Taco Bell Tuesday

Are all the songs about Tuesdays sad? “Ruby Tuesday,” “Tuesday’s Gone,” “Tuesday Afternoon,” “Tuesday Heartbreak.” No one writes a “Tuesday I’m in Love.”

First and foremost: Our man @Ceetar, who has come out of Internet anonymity and revealed himself to be Michael Donato, sampled the churrs at his local Taco Bell last week. He even snapped some photos for the people:

That’s a bold claim — quite literally — from the self-aware wrapper: “the tastiest experience of your day.” So how is it?

“Soft, chewy and crisp, warm and delicious,” Donato reports. “It was pretty much a perfect churro and the curvy nature of it is much more visually appealing than the typically straight one that looks like a pipe fitting or something.”

Alarming story: One time at Splish Splash out on Long Island, I got a churro and bit into it to find a metal rod inside. It seemed like it was probably the metal rod upon which the churro had been heated in the spinning churro-machine thing, which somehow came off with the churro when they served it to me.

‘Upscale’ Taco Bell planned in Philadelphia: Details appear few and far between. Is this another of the new, glowing Taco Bell prototypes we’ve discussed before, or something greater? Another salvo in the Franchise Wars? The first U.S. installment of the defunct Chinese full-service Taco Bell Grande experiment? Obviously TedQuarters will stay on top of this story as it unfolds.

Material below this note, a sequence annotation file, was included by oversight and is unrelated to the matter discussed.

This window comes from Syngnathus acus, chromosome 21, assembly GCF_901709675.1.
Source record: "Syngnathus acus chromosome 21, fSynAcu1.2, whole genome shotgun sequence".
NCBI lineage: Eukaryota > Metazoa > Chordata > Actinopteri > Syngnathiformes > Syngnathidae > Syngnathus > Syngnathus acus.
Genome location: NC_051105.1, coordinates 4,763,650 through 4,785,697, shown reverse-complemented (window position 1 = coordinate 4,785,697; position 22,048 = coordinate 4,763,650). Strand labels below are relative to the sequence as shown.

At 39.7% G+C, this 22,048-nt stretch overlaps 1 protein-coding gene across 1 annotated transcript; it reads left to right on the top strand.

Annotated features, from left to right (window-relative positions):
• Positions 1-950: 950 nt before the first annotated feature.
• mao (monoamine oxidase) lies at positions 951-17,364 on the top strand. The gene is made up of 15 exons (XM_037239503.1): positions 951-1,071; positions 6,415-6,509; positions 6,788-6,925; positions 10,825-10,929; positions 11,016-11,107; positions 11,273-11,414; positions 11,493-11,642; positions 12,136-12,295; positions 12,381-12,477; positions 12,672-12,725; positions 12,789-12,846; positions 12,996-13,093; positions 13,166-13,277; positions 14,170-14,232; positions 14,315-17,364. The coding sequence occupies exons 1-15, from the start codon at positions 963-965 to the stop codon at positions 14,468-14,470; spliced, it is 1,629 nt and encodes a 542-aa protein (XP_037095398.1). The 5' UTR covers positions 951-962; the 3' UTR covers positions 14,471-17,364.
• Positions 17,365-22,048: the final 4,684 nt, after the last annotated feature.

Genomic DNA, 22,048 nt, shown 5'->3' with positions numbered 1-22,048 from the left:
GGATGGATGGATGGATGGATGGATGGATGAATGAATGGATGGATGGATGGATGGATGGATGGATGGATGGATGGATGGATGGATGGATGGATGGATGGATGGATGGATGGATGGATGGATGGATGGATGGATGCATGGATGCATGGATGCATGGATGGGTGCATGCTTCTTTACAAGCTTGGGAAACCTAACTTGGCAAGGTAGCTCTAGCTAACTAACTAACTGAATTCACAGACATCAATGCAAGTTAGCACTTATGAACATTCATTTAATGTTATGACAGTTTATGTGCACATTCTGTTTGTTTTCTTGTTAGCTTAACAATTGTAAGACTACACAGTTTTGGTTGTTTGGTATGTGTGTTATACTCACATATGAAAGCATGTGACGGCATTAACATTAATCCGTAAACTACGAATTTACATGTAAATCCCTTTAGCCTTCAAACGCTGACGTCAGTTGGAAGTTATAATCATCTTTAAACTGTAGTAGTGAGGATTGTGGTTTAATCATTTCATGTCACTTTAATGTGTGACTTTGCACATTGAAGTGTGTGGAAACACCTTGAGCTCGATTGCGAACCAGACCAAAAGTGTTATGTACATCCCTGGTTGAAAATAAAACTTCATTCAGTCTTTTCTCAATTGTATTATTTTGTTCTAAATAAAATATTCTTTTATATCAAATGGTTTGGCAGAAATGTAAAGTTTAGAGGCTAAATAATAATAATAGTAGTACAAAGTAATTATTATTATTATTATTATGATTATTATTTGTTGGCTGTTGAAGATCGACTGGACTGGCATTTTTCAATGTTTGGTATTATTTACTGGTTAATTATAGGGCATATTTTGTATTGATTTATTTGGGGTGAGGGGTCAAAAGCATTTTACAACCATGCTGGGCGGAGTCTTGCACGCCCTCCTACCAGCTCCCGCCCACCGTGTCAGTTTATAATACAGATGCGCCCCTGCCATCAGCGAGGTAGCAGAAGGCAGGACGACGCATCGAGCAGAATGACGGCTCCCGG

Book review calls Taco Bell “the largest restaurant franchise in the world:” It’s in the Wall Street Journal, a fairly reputable source, so if you want to go ahead and cite that as fact I won’t stop you. The only problem is I’m pretty sure it’s not true. The article cites Taco Bell’s 5,800 outposts as evidence of its dominance, but as recently as 2011, the Journal reported that both Subway and McDonald’s franchises numbered in the 30,000s. Plus, much of the book review revolves around the utterly fruitless pursuit of cultural authenticity in food. Everything we eat everywhere is the byproduct of some earlier cultural exchange.

Leave a Reply

Fill in your details below or click an icon to log in:

WordPress.com Logo

You are commenting using your WordPress.com account. Log Out / Change )

Twitter picture

You are commenting using your Twitter account. Log Out / Change )

Facebook photo

You are commenting using your Facebook account. Log Out / Change )

Google+ photo

You are commenting using your Google+ account. Log Out / Change )

Connecting to %s